Obesity and Disease – How Concerned Should We Really Be?
This week more headlines have arisen about the risks of diseases associated with being overweight and obese. Although, whilst there are some clear links I wanted to break these headlines down a little further.
Before I do that, I wanted to share some of the highlights from the articles:
Type 2 diabetes risk increases by 9 times in obese individuals
Morbid obesity increases the risk of high blood pressure by 3 times
Associations with obesity and sleep apnoea
Morbid obesity was linked to increased risks of dyslipidemia (high cholesterol and additional fats found in the blood)
I’m not here to suggest that these associations have no ground to stand on. Although I am here to explain some of the factors which can also be associated to increased risks and obesity.
- Diet quality is just as (if not more important) than being a healthy weight. Obesity can arise simply from overconsuming (for a prolonged period of time) of healthy foods. In these cases it would be interesting to see whether the risks of these diseases would be reduced if diet quality was taken into account.
- You can be overweight and malnourished or overweight and nutrient replete. This point leads on from the point above. Just because an individual is overweight this isn’t to say that they are well nourished. Poor diet quality can lead to malnourishment if nutrient requirements are not met.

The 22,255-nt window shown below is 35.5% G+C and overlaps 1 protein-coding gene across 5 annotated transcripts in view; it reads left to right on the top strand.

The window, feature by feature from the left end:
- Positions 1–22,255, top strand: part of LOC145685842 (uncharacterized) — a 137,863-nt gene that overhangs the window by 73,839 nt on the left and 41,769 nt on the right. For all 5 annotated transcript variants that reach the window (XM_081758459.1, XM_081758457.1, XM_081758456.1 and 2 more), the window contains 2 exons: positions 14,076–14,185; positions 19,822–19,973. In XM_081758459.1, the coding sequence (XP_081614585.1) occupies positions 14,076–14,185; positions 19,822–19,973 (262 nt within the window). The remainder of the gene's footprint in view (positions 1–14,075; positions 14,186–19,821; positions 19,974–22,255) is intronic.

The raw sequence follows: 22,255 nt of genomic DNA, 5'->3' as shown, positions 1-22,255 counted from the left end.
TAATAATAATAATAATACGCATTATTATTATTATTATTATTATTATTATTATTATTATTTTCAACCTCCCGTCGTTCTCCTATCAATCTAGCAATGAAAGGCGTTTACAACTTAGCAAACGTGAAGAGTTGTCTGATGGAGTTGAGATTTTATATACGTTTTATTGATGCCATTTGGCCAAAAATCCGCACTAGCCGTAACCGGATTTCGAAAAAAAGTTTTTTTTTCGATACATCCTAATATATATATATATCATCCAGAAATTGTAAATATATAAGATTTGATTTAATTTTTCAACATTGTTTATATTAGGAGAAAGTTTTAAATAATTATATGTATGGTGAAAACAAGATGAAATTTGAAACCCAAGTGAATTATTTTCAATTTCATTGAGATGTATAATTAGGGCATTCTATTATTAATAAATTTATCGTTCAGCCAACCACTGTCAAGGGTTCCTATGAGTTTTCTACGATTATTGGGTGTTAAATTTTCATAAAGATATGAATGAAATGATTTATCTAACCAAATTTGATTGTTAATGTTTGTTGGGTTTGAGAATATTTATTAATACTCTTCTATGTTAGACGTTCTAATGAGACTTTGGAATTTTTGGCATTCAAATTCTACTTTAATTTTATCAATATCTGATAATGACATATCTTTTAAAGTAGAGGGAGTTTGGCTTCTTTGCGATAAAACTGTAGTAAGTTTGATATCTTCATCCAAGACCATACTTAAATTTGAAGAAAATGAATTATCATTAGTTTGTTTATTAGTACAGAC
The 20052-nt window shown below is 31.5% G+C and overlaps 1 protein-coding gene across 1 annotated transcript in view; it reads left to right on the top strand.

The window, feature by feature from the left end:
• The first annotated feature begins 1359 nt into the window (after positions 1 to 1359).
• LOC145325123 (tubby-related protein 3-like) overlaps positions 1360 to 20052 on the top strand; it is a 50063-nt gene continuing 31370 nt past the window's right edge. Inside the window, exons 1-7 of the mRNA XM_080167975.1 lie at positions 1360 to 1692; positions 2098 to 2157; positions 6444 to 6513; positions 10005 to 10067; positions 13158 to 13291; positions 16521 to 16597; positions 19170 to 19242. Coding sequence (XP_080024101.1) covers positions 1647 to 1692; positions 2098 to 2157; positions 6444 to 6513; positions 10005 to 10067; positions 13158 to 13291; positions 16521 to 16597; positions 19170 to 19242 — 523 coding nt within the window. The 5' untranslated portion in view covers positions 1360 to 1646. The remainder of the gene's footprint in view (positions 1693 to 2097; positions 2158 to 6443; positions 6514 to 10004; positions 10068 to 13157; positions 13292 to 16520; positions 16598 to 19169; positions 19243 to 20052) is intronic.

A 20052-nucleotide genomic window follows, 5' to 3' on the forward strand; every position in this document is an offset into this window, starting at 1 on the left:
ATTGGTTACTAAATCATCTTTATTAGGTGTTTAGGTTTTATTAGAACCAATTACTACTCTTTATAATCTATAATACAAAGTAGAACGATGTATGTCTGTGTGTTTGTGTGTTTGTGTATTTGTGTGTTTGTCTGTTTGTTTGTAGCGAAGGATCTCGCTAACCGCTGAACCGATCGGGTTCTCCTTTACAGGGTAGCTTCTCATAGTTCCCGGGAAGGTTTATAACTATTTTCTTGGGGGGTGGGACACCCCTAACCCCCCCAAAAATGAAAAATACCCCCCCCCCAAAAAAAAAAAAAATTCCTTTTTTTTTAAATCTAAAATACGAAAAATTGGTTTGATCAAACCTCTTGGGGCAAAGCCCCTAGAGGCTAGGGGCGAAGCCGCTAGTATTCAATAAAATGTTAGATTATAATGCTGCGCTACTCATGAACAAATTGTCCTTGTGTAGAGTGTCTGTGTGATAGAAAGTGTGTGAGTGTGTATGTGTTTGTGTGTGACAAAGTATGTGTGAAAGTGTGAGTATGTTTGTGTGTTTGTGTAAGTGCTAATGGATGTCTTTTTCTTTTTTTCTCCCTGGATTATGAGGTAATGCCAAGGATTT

- Weight doesn’t define health. It’s easy to see people who are ‘ripped’ on Instagram and think that a six-pack defines health. A very low body weight (particularly on females) can increase the risk of impaired hormone function and amenorrhea (the absence of menstruation).
- Obesity is measured based on BMI which doesn’t take muscle mass into account.
So whilst body weight is associated with the risk of diseases, it’s not the bee all and end all. It’s also really important to realise that weight and over/under eating is much more complex than simply eating too much or eating too little. Therefore, one should never feel judged as a result of their body shape or weight.